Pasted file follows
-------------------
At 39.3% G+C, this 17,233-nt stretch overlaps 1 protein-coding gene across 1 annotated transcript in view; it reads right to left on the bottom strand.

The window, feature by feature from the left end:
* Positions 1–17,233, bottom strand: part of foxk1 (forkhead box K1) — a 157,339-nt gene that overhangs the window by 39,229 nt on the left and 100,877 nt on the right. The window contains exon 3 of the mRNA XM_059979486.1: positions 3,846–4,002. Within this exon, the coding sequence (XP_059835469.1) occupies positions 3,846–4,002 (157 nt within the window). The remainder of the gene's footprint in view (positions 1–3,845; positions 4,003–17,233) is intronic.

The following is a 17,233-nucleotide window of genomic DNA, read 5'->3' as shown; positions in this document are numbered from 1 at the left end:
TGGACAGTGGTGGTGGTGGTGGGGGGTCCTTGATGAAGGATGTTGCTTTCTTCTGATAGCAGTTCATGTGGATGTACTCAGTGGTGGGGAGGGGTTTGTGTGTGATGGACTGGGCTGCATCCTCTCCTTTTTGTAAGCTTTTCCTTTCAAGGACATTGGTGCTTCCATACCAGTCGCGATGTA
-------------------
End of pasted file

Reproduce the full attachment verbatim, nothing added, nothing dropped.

At 39.3% G+C, this 17,233-nt stretch overlaps 1 protein-coding gene across 1 annotated transcript in view; it reads right to left on the bottom strand.

The window, feature by feature from the left end:
* Positions 1–17,233, bottom strand: part of foxk1 (forkhead box K1) — a 157,339-nt gene that overhangs the window by 39,229 nt on the left and 100,877 nt on the right. The window contains exon 3 of the mRNA XM_059979486.1: positions 3,846–4,002. Within this exon, the coding sequence (XP_059835469.1) occupies positions 3,846–4,002 (157 nt within the window). The remainder of the gene's footprint in view (positions 1–3,845; positions 4,003–17,233) is intronic.

The following is a 17,233-nucleotide window of genomic DNA, read 5'->3' as shown; positions in this document are numbered from 1 at the left end:
TGGACAGTGGTGGTGGTGGTGGGGGGTCCTTGATGAAGGATGTTGCTTTCTTCTGATAGCAGTTCATGTGGATGTACTCAGTGGTGGGGAGGGGTTTGTGTGTGATGGACTGGGCTGCATCCTCTCCTTTTTGTAAGCTTTTCCTTTCAAGGACATTGGTGCTTCCATACCAGTCGCGATGTA